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Tony Messenger is the metro columnist for the St. Louis Post-Dispatch.

Wesley Bell wins prosecutor race

Wesley Bell accepts congratulations after winning the Democratic nomination for St. Louis County prosecutor at Acapulco Restaurant in St. Ann Tuesday, Aug. 7, 2018. Bell beat incumbent Bob McCulloch. Photo by Sid Hastings

In August, Ferguson attorney Wesley Bell won a historic victory.

In defeating longtime St. Louis County Prosecuting Attorney Bob McCulloch in the Democratic primary, Bell became the first African-American elected to the office.

He ran on a platform of criminal justice reform. He’s opposed to the death penalty. He wants to see changes to how the county applies cash bail in nonviolent offenses.

The surprise victory drew national headlines, from New York to Los Angeles.

So, too, might another historic election, this one on Monday.

On that day, in an effort that ramped up shortly after Bell’s primary victory, the assistant prosecutors in St. Louis County will vote on whether to become members of the St. Louis Police Officers Association.

The timing is odd, if not outrageous.

For 28 years, the police officers association was one of McCulloch’s biggest backers, donating to his campaigns and supporting him when he declined to bring charges against police officers involved in questionable shootings.

Never during McCulloch’s tenure was there a serious attempt among the attorneys working for him to form a union. But now, with Bell taking over, apparently the ranks are nervous — about something.

The vote puts Bell in an odd position. He’s a supporter of unions, but officially, he’s not a party to the union organizing effort. He doesn’t take office until January.

So the police union’s president, Ed Clark, has been exchanging letters with County Executive Steve Stenger. In a November letter, Clark made it clear that time was of the essence in scheduling the union vote.

“What is essential, however, is to move forward immediately to establish a timetable and procedure for the employees of the Prosecutor’s office to exercise their constitutional right to select (or not select) a collective bargaining representative,” Clark wrote. “Please understand that if the County delays or refuses to agree to a reasonable solution, It may waive its objections and allow this Union to establish an election procedure unilaterally.”

What’s the rush? Maybe it’s ongoing battles between Stenger and the County Council over the Proposition P tax revenue, already tapped for raises in the prosecuting attorney’s office. Or maybe it’s fear over the county’s increasingly broken budget.

Or maybe it’s just Bell, who promises change.

In St. Louis County, employees in the prosecuting attorney’s office already have civil service protections, so even if Bell wanted to, he couldn’t just come in and clean house overnight.

“We are all protected by the civil service rules, but if unionizing provides a greater benefit to workers’ rights, we support it,” says Sam Alton, chief of staff to Bell, the prosecuting attorney-elect.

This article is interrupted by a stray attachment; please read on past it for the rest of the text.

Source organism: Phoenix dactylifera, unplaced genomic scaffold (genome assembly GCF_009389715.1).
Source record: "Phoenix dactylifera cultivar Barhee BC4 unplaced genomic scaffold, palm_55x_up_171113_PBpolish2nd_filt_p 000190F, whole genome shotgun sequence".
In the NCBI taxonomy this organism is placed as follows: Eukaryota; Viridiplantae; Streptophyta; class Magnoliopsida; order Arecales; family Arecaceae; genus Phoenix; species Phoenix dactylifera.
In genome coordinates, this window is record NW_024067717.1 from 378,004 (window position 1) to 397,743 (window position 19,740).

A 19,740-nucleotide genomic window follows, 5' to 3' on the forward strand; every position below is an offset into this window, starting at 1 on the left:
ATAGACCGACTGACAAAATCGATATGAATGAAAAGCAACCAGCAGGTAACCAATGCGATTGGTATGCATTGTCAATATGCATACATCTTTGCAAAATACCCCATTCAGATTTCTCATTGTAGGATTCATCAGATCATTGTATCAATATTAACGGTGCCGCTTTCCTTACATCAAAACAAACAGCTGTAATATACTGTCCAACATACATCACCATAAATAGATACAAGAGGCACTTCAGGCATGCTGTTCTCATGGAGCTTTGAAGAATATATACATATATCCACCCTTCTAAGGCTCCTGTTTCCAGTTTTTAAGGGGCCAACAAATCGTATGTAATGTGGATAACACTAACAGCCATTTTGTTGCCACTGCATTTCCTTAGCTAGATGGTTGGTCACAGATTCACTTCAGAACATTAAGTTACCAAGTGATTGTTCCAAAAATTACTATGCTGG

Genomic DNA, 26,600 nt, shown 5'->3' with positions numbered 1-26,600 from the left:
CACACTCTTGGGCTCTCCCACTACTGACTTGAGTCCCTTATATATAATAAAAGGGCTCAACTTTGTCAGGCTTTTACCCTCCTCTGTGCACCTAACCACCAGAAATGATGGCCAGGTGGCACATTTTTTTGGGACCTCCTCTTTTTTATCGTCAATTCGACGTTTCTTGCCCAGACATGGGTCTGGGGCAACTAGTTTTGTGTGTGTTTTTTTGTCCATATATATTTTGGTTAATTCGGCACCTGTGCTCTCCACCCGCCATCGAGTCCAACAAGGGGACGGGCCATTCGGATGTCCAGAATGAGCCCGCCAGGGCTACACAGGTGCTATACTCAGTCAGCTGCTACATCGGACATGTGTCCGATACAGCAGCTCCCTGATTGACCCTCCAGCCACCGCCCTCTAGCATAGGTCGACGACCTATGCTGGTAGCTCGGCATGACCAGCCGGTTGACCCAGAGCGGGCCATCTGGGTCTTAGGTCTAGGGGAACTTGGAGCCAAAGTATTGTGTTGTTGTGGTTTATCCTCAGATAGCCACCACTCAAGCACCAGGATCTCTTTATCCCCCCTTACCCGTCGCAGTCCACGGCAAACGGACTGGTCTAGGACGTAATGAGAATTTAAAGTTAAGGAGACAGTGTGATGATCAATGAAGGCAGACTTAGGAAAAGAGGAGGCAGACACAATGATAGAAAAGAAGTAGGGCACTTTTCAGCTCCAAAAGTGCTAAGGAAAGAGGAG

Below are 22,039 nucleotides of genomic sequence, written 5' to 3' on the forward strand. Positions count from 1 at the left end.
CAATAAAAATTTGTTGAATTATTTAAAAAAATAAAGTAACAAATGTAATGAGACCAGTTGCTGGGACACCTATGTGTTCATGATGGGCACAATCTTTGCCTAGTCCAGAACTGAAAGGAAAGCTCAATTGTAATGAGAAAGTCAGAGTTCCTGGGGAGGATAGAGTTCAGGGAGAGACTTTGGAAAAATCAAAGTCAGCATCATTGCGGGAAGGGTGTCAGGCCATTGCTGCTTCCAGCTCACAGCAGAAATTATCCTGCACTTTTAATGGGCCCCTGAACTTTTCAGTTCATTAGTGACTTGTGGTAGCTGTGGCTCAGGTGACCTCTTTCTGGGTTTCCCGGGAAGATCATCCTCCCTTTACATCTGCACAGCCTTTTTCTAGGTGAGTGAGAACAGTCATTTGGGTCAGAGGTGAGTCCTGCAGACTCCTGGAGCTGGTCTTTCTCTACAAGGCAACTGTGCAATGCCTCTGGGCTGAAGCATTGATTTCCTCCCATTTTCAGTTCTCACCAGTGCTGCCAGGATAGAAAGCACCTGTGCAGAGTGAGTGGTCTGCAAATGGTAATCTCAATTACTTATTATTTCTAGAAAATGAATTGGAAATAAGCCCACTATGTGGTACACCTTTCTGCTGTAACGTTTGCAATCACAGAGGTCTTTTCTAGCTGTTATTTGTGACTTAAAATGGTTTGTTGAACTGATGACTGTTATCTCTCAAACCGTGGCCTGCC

But, Alton notes, “The timing is curious. For 28 years the employees have not unionized, and I noticed this happened just after the voters demanded sweeping change.”

It is unusual but not unheard of for attorneys to unionize.

Earlier this year there was a short-lived effort to form a union among attorneys at the nonprofit Legal Services of Eastern Missouri. A similar legal aid organization in Brooklyn, N.Y., has a union.

So do the assistant prosecutors who work in Jackson County, Mo., and assistant prosecutors in Los Angeles.

But the arrangement can be fraught with potential conflicts, writes criminal justice journalist and author Radley Balko. In a 2015 op-ed in the Washington Post, for instance, Balko pointed out a conflict between the L.A. prosecutors union opposing legislation requiring special prosecutors for police shootings. That advocacy put prosecutors on the same political team as the union representing the police officers they would be investigating.

If the St. Louis County union vote were to pass on Monday, the city police union would be representing county prosecutors. Any veil of independence would be gone. The business manager of that union, Jeff Roorda, is a controversial figure who has posted and deleted racist social media posts. During the last mayoral election in the city of St. Louis, Mayor Lyda Krewson called for Roorda to be fired after he called Treasurer Tishaura Jones a “cop-hater” and “race-baiter.”

Roorda did not return calls or texts seeking comment.

The election is scheduled to take place Monday between 10 a.m. and 2 p.m. in the prosecuting attorney’s office in Clayton. There are 60 attorneys and investigators eligible to vote, among them investigator Joe Steiger, the former president of the police association when he was a detective in the St. Louis Metropolitan Police Department.

Thirty-one yes votes will be required for the union election to succeed, according to a letter from Clark to Stenger.

In August, Bell slayed a giant. Soon, he’ll find out if he’s going to battle with the army left behind.

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